Takaki Kawatsu, a 33-year-old real estate agent, says he’ll be among Nintendo Co. customers who will pass on the company’s next Wii game console.
“I bought the original Wii because it was popular, new and seemed like a great item to have at a party,” said Kawatsu, who owned the game console for four years before selling it three months ago. “This time, there is nothing surprising or fresh.”
Kawatsu, who now prefers to play games on his Apple Inc. (AAPL) iPhone, illustrates why analysts say the Wii U will probably fail to replicate the original Wii’s success. Nintendo, facing mounting competition from mobile games such as “Angry Birds” and “Farmville” on Facebook, has tumbled 13 percent to a five- year low in Osaka trading since it unveiled the new console at the Electronic Entertainment Expo in Los Angeles this month.
“They’ve been losing their core customer,” said Michael Pachter, an analyst at Wedbush Morgan Securities in Los Angeles, about Nintendo. “The 45-year-old housewife who bought Wii Fit is playing Farmville, and those in the handheld casual market are playing on the iPad and smartphones.”
The world’s largest maker of video-game players this month said the Wii U will go on sale next year, though it didn’t disclose the price. Sales may peak at about 30 million units, less than half of the original Wii, Pachter said.
A $200 tag would help the Wii U sell “phenomenally well,” while at $500 it wouldn’t do well, Pachter said. The Wii costs $150.
You Had to Be There
President Satoru Iwata demonstrated the Wii U on June 7 at the E3 show in Los Angeles. The presentation focused on the console’s controller, the centerpiece of Nintendo’s device, according to executives at the Kyoto-based company.
“The excitement generated by the console may be difficult to understand for those who weren’t lined up at our booth at the E3 show,” said Yasuhiro Minagawa, a spokesman at Kyoto-based Nintendo. Minagawa declined to comment on the sales outlook for the new player.
The Wii U controller has a front-facing camera, a 6.2-inch touch screen, shoulder firing pads, an expansion slot and game controls on a flat pad. With it, users are able to wirelessly connect to the console and shift content back and forth from a large screen in the living room to the smaller screen.
In February, Nintendo began selling in Japan its 3DS handheld player that beams images in three dimensions without the need for special viewing glasses. Sony Corp. (6758) plans to begin sales of its PlayStation Vita portable player this year.
Nintendo is also facing new rivals who are beginning to redefine the market.
Among them is Cupertino, California-based Apple, which says it’s sold more than 200 million devices capable of downloading and playing games, including 25 million iPads. The App Store, an Apple-run software marketplace, offers a choice of more than 100,000 game and entertainment applications to users of the iPad, iPhone and iPod Touch.
Angry Birds, a popular mobile-phone game where players slingshot birds at pigs hiding behind barricaded wood and stone barricades, is aiming for 100 million downloads in China alone.
Nintendo’s traditional competitors are also catching up. Microsoft Corp. (MSFT) sold more than 10 million motion-sensing Kinect devices within four months of its introduction in November 2010. The $150 machine’s two cameras and infrared projector capture body movements to play games.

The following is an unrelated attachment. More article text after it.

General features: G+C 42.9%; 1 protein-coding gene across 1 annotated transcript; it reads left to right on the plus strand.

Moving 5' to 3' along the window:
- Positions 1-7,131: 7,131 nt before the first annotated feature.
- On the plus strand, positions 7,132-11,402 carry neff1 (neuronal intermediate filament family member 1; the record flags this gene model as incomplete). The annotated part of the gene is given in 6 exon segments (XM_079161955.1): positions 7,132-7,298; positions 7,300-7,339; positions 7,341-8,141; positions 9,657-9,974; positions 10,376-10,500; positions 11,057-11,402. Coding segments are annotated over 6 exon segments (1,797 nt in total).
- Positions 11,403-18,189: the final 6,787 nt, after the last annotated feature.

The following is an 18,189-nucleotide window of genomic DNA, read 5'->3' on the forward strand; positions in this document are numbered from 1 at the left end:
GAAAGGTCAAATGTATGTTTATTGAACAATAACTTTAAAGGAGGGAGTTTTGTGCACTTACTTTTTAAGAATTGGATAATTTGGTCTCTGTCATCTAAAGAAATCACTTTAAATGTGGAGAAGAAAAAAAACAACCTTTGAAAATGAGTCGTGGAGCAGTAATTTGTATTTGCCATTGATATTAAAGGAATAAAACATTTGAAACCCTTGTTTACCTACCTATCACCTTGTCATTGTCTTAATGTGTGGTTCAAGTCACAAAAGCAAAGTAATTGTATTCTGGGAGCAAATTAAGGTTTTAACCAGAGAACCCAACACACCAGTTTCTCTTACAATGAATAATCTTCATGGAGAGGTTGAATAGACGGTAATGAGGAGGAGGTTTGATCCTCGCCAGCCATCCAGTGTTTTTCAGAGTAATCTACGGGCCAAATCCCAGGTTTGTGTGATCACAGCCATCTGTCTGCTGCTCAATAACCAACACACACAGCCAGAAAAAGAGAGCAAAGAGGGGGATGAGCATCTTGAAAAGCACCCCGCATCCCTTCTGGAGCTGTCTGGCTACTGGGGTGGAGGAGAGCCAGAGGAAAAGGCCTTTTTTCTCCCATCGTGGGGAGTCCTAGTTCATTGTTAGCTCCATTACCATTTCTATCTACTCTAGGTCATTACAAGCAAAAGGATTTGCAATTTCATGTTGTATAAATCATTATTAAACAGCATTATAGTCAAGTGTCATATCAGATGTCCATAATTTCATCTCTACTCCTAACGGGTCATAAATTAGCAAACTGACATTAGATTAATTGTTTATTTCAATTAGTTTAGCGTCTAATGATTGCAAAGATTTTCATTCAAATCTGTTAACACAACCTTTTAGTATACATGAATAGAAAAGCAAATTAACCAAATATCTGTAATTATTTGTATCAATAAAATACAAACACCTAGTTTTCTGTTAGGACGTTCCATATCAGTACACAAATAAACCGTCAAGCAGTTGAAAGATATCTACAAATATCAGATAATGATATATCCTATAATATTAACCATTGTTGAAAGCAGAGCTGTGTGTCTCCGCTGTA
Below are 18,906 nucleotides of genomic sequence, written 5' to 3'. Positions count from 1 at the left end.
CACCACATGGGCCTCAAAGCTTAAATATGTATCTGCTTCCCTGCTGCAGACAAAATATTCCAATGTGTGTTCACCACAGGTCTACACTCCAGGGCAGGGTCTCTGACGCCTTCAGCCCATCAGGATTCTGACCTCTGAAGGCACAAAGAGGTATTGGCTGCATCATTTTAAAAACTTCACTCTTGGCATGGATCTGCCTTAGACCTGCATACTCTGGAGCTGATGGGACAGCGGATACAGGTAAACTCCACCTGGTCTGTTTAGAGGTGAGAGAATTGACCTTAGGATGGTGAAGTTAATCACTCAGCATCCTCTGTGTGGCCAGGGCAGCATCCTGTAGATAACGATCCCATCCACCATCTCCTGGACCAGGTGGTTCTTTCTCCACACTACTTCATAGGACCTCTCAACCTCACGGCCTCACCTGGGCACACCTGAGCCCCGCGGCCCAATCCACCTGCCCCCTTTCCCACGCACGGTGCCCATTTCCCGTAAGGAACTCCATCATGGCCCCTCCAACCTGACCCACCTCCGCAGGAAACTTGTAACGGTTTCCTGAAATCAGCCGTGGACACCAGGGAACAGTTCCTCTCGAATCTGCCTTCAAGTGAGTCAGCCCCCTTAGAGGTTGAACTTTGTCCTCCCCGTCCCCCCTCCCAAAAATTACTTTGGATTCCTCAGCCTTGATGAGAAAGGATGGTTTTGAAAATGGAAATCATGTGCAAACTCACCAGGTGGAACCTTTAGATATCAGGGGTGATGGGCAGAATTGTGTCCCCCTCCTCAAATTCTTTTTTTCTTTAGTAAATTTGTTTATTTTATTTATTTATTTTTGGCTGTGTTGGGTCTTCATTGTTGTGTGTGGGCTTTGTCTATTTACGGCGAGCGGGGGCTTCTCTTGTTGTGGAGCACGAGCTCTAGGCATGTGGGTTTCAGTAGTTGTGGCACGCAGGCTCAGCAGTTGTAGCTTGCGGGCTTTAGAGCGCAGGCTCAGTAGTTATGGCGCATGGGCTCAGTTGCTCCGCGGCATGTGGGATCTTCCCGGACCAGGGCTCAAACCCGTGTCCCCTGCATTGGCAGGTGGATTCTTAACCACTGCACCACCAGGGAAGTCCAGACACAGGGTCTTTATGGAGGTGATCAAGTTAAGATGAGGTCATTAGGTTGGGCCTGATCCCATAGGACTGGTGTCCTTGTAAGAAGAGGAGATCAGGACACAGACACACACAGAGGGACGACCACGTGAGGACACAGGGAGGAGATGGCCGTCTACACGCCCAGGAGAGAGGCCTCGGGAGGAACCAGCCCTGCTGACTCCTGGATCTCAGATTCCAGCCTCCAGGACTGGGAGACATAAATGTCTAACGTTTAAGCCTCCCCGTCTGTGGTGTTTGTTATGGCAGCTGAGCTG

Sony, Microsoft Catch Up
Sony, whose PlayStation machine dominated the previous generation of game consoles, shipped 8 million of its motion- sensing Move devices, it said in April. The black controller with a colored ball in front requires a separate camera to detect player movement.
Sony, the world’s second-largest maker of portable game players, this month unveiled the PlayStation Vita and said it will sell for $250, same as Nintendo’s 3DS. The Vita will feature a five-inch display using organic light emitting diode, or OLED, technology, a rear touch pad and play titles including “Uncharted: Golden Abyss” and “LittleBigPlanet.”
Investors are taking note of the competition.
Nintendo fell 2.4 percent to 15,230 yen on June 17, the lowest close since Jan. 19, 2006. The shares have tumbled 36 percent this year compared with Apple’s 0.7 percent drop, a 13 percent decline for Microsoft and a 32 percent slump for Sony.
“It’s beginning to look like Nintendo is falling behind the times,” said Tomoaki Kawasaki, an analyst at Cosmo Securities Co. with a "neutral" rating on Nintendo. “The company is probably overdue for a business model change.”
Most analysts aren’t as pessimistic. Half of the 24 brokers tracked by Bloomberg rate Nintendo a "buy." Eleven rate the stock "hold" and Citigroup Inc. is the lone “sell,” according to data compiled by Bloomberg.
“The new concept covers areas where the Wii was lacking, such as images in high definition, so it should expand the potential user base,” said Yuuta Sakurai, a Tokyo-based analyst at Nomura Securities Co. who’s rated Nintendo "buy" since March 2000. “Wii U has potential” to repeat its predecessor’s success."
In April, Nintendo forecast net income will rise 42 percent to 110 billion yen ($1.4 billion) in the year to March 2012, missing analysts’ estimates for 143.8 billion yen at the time. The projection doesn’t include sales of the new Wii, the company said then. A gain would be the first in three years.
Still, a revival in earnings won’t help Nintendo lure back Kawatsu, who now uses an iPhone to play Mahjong during train rides. The new Wii isn’t appealing to him.
“It’s like a cross between the iPad and PlayStation Portable,” said Kawatsu. “I won’t buy it.”
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